Thomas Aquinas: Soul and Intellect (Fall 2012)

Prof. Richard C. Taylor, Marquette University, Milwaukee

Prof. Andrea Robiglio, Katholieke Universiteit Leuven, Belgium

Prof. Luis X. López-Farjeat, Universidad Panamericana, Mexico City

 

Thomas Aquinas: Soul and Intellect (Fall 2012)

Prof. Richard C. Taylor, Marquette University, Milwaukee

(email: Richard.Taylor@Marquette.edu)

Prof. Luis X. López-Farjeat, Universidad Panamericana, Mexico City

(email: llopez@up.edu.mx)

Prof. Andrea Robligio, Katholieke Universiteit Leuven, Belgium

(email: Andrea.Robiglio@hiw.kuleuven.be)


Live Classroom Course Meeting Times

TBA Thursday 9:30-10:30 am U.S. & Mexico Central Time

Thursday 4:30-5:30 pm Leuven Time


Course Description


     The Arabic philosophical tradition played an important role in the formation of theological, philosophical and scientific thought in medieval Europe subsequent to the translations from Arabic into Latin in the 12th and 13th centuries. The influence of that Arabic classical rationalist tradition in works by al-Farabi, Avicenna, Averroes and the Liber de causis is evident in the thought of Thomas Aquinas, though the breadth and depth of that influence is often insufficiently noted and explained by scholars of Aquinas.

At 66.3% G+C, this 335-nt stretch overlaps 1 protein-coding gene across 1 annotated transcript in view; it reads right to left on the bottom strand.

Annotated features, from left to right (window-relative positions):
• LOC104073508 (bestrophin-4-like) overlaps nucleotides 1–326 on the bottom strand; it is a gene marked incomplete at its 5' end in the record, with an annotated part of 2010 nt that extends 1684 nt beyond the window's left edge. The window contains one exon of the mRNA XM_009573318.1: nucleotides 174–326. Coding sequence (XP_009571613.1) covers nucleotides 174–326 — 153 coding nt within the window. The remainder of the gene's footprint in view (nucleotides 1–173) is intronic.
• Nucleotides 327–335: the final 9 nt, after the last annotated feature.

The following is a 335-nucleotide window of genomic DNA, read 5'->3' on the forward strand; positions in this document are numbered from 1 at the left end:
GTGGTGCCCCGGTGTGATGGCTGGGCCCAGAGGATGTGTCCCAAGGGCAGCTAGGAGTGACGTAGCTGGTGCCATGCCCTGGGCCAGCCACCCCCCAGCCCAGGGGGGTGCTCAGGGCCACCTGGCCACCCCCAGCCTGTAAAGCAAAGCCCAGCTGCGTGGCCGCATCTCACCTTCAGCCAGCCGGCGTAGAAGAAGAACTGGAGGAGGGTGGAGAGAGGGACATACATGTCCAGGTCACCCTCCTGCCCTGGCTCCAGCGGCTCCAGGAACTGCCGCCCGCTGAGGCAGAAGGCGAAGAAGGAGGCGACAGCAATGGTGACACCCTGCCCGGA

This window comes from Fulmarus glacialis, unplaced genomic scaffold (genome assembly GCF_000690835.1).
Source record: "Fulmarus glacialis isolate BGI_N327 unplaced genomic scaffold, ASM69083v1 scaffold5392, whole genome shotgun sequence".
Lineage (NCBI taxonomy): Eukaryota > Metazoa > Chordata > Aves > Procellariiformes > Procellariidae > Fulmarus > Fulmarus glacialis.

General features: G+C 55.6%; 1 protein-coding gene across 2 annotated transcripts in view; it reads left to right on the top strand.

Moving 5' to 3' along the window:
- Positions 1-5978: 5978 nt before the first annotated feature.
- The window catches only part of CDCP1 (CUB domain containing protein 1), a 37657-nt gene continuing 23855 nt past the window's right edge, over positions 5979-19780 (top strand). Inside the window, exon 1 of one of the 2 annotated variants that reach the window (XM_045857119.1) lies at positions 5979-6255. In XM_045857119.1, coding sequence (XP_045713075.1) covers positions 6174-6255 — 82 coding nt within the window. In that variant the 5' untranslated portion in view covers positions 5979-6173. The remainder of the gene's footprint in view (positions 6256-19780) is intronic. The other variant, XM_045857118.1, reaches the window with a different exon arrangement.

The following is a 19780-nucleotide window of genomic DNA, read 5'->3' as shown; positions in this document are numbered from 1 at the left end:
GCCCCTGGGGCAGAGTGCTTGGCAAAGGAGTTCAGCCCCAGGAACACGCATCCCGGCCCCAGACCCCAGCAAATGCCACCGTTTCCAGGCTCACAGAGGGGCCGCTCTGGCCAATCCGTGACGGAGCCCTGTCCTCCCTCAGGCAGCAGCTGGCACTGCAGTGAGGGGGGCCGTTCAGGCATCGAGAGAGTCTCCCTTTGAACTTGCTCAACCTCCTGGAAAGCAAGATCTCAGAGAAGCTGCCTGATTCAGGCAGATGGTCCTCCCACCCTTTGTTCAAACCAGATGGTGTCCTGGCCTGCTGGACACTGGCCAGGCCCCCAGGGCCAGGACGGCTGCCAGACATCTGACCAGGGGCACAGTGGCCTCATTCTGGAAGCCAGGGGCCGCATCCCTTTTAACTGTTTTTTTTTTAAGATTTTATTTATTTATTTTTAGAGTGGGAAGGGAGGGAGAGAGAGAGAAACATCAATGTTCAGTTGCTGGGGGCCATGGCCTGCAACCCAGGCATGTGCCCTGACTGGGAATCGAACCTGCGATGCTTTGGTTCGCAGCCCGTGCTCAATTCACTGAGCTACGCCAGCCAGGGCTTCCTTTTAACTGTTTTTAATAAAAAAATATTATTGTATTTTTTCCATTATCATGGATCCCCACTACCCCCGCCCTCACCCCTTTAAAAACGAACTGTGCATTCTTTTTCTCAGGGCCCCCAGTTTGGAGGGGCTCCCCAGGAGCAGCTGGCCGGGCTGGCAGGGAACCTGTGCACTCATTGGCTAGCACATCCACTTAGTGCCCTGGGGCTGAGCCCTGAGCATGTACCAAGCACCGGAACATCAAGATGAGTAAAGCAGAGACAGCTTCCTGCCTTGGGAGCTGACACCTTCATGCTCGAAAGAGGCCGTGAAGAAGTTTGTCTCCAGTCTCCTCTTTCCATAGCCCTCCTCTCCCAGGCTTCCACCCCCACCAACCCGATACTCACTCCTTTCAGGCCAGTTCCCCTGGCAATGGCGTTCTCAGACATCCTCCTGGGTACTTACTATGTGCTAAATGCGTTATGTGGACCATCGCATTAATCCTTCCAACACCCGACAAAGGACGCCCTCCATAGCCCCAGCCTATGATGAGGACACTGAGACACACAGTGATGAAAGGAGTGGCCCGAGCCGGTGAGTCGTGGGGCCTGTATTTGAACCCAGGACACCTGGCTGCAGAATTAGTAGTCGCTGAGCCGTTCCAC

This course focuses on the metaphysics, epistemology and psychology of Aquinas in the development of his philosophical conceptions of soul and intellect in the context of his use of sources in Aristotle and works by philosophers of the Arabic tradition, particularly Avicenna and Averroes. Readings are selected from writings from each of the four major periods of his career starting with his first major work, the Commentary on the Sentences.


     The course was planned to be taught at Marquette, Katholieke Universiteit Leuven and the Universidad Panamericana as a hybrid course. That is, it was taught using online tools and resources and also in the classroom with face-to-face meetings once per week. And it was taught at Marquette, KU Leuven and the Universidad Panamericana simultaneously. On Thursdays students met online with video and audio for questions and discussion with Profs. Taylor, Robiglio and López-Farjeat and the student groups in Milwaukee, Leuven and Mexico City live.


We made extensive use of the Marquette University D2L system which is similar to UP’s Moodle and KUL’s Toledo systems. All students were enrolled in D2L and must use that system.


GENERAL REQUIREMENTS


(A)  Each week one video of ca. 60 min. or two video lectures of ca. 25-30 min. on the assigned material was provided to students who are required to study these and the assigned readings. Students were also required to participate in on-line discussions on D2L.

Classes met “live” Thursdays at 9:30-10:30 Mexico City, Milwaukee / 16h30-17h30 Leuven, but students arrived 15 min. beforehand for local pre-discussion briefing before the “live” video discussion and planned to stay for 15 min after the discussion for local post-discussion debriefing. Class attendance was required, not optional.


(B) Teamwork at classes MU: 4,5,6;  UP: 7. 8. 9; KUL: 11, 12, 14.